Tuesday, October 22, 2013

"They call it Africa. We call it home."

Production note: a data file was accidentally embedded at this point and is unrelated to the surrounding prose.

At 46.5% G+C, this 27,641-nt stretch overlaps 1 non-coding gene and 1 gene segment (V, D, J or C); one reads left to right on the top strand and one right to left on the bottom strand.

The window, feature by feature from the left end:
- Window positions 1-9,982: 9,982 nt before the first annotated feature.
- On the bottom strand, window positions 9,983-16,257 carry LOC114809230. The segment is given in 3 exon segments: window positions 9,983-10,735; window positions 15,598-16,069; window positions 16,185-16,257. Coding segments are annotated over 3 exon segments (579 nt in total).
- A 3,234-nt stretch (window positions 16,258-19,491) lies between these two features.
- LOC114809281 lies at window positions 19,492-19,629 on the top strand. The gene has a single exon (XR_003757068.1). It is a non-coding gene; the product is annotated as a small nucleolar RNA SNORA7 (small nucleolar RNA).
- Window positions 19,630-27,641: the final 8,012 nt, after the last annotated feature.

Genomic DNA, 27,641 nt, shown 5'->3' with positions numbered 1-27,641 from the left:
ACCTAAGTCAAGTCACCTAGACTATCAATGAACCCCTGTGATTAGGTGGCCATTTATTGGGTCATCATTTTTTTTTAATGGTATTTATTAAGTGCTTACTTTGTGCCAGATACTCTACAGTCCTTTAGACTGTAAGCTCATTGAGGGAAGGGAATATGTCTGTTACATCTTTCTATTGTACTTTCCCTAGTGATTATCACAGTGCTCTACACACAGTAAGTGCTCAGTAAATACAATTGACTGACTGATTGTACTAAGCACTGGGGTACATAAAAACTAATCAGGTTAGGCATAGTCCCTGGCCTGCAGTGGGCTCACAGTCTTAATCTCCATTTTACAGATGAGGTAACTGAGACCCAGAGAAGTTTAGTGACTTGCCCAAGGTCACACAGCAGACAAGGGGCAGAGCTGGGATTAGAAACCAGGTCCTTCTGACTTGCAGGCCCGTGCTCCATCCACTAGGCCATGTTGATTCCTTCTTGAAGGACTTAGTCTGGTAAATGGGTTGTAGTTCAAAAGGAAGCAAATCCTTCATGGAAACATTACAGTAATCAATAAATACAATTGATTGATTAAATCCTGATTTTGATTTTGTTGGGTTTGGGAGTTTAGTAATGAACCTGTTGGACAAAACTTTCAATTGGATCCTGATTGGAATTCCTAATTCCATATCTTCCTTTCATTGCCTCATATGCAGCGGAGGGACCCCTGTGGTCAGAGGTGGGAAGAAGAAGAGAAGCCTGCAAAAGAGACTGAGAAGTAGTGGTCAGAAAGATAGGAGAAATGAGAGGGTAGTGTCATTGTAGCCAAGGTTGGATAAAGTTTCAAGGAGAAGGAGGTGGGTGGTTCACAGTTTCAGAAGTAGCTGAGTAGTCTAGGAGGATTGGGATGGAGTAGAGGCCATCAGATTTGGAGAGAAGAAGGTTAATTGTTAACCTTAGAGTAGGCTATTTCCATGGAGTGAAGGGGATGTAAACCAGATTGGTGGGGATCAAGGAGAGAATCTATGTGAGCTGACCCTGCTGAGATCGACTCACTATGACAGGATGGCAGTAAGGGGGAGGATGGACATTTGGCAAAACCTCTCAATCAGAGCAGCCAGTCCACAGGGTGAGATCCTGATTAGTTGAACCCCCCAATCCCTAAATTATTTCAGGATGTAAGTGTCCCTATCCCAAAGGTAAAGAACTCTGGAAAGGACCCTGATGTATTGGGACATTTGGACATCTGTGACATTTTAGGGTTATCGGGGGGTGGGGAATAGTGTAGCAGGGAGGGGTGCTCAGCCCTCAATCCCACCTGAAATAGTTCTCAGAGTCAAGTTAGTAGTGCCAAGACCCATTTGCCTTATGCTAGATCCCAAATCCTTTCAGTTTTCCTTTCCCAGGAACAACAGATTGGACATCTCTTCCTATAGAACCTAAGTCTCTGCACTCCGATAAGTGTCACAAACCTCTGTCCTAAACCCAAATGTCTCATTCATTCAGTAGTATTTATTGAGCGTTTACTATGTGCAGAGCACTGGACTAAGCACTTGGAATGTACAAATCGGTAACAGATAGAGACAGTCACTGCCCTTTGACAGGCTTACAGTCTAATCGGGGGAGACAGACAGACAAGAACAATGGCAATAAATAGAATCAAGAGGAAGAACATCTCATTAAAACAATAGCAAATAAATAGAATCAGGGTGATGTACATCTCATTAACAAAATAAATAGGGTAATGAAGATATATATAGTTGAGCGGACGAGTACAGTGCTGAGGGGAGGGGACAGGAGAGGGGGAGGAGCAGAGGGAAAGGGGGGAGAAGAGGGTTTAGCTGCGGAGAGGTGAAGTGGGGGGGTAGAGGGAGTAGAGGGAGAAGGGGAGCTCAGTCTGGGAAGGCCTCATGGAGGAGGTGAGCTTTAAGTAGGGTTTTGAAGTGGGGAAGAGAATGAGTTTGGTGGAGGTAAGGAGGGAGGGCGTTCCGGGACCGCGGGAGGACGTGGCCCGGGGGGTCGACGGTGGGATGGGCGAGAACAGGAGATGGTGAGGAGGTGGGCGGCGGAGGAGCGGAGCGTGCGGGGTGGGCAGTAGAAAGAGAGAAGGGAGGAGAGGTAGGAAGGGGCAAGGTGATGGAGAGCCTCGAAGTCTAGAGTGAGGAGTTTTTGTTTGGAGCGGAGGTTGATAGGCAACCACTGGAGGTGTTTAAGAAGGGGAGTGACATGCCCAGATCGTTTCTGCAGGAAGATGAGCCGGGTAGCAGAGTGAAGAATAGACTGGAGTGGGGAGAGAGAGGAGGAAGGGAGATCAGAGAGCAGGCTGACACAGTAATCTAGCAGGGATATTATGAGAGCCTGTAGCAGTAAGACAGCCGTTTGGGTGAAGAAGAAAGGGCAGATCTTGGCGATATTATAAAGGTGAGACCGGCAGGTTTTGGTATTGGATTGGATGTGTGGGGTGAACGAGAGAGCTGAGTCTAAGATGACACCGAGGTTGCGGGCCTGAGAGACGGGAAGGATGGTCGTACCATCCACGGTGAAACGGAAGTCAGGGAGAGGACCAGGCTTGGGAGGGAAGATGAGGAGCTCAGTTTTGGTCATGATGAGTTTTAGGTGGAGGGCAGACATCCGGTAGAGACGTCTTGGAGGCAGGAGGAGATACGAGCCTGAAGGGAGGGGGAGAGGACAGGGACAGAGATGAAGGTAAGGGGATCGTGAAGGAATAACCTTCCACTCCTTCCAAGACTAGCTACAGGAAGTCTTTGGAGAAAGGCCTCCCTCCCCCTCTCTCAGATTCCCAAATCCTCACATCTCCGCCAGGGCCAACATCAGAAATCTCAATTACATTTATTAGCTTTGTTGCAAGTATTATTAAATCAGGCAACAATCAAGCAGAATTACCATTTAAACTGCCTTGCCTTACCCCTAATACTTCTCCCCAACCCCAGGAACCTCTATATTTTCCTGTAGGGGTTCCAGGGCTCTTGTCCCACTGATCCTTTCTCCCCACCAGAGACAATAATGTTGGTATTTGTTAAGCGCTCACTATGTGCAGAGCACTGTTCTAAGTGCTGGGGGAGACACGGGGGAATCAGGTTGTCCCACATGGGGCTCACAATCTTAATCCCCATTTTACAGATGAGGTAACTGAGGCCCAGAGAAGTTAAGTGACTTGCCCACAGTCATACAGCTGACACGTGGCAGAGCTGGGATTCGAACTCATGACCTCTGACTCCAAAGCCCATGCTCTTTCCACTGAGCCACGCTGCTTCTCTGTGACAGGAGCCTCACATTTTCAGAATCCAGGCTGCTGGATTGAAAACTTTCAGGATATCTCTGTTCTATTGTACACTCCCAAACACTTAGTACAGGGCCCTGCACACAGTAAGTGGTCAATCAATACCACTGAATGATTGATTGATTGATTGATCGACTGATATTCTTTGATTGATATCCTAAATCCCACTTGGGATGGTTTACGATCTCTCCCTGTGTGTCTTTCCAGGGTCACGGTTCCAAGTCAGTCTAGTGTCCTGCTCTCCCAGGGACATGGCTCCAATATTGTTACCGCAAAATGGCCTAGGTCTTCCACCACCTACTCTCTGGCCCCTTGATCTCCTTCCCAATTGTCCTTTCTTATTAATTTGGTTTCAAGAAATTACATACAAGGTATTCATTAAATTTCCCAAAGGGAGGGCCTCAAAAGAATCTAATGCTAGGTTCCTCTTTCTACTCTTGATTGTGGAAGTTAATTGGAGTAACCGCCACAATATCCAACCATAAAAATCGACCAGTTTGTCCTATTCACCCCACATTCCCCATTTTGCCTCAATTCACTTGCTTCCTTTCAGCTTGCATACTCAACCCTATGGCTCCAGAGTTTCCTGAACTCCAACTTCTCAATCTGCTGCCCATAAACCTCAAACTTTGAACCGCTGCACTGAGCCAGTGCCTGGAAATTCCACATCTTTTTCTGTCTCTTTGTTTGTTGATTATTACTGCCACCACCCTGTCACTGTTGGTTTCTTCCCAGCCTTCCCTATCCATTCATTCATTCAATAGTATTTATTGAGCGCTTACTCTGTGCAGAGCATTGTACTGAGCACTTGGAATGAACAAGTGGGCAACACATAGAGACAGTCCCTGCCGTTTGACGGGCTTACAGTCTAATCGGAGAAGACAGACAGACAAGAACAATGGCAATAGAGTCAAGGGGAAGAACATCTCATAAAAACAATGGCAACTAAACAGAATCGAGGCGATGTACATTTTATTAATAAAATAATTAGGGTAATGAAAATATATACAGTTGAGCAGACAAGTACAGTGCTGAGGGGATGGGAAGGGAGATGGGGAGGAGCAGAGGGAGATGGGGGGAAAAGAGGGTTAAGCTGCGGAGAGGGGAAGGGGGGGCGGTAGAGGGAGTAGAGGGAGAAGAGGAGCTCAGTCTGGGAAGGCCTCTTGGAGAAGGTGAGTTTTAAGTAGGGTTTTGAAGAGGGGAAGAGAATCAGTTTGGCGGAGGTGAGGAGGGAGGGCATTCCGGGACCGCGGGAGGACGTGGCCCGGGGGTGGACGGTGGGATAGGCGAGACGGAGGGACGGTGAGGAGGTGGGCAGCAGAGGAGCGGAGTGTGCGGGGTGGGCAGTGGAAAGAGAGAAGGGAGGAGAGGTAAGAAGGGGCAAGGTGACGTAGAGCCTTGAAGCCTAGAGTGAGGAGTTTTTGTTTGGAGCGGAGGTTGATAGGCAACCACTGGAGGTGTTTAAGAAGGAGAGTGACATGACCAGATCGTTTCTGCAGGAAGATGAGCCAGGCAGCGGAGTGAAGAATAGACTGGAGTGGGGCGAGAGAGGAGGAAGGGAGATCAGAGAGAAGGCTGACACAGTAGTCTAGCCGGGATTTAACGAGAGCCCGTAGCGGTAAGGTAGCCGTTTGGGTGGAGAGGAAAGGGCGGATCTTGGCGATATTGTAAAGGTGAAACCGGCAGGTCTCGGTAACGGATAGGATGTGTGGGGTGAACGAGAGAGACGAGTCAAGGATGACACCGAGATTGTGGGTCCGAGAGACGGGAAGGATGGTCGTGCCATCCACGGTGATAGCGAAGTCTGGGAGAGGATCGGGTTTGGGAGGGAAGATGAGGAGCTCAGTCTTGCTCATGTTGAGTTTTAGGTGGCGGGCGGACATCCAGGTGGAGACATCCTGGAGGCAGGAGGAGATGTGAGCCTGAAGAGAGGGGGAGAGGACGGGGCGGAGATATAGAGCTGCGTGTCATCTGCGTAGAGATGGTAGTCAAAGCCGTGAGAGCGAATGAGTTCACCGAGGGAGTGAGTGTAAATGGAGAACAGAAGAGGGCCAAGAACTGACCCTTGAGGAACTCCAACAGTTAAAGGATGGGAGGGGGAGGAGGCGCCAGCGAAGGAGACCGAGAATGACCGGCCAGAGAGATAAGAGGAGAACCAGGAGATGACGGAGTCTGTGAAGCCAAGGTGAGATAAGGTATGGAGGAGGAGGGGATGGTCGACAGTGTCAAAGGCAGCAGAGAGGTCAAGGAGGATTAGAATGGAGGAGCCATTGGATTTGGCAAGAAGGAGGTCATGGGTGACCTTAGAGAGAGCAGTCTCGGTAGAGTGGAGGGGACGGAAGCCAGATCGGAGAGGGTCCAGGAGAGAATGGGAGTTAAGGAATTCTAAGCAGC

Ultimately, Africa is the homeland of all humanity. But, some parts of the African diaspora are more closely related in time to the continent than others. The Black Diaspora as it is called here that resulted mainly from the various slave trades to the Americas and elsewhere certainly has a stronger imagined connection to Africa than the rest of humanity. I have noticed, however, that a lot of African-Americans coming here are greatly disappointed by what they find in Ghana. I am somewhat puzzled at this. I had no expectations of what to find here, but I was greatly impressed with what I did find. For me Africa was a continent I knew little about before arriving here. Most of what passes for knowledge about Africa in the US consists of generalized negative stereotypes from the worst events in the entire continent's history over the last several decades. So I just ignored the images on my television set and came to Africa anyways trusting that God sent me here for a reason. But, I am having a hard time wrapping my head around a situation in which I would have set unrealistically high standards for Ghana and then been sorely disappointed by the reality here. If anything Ghanaians sell themselves short on their accomplishments and the best thing that one hears about the country in the US is that unlike Somalia or Zimbabwe that it never appears in the news. The assumption being that no news is good news. However, the reality is that Ghana has an awful lot good going for it. Maybe somebody can cue me into why so many African-Americans that come here become so quickly disillusioned with Ghana and Ghanaians? Did they really expect that after several hundred years they would be welcomed back as Africans rather than be viewed as Americans? Do they in turn welcome African immigrants and visitors to the US as long last brothers and sisters? If not why should they expect Ghanaians to welcome them as brothers and sisters when they arrive in Africa? Maybe I have been living abroad so long that I no longer understand Americans, but even though Ghanaian culture is very different than US culture I have never encountered what I would call xenophobia here. On the other hand I do understand why Ghanaians use the term Obruni to describe Black Americans as well as White Americans.

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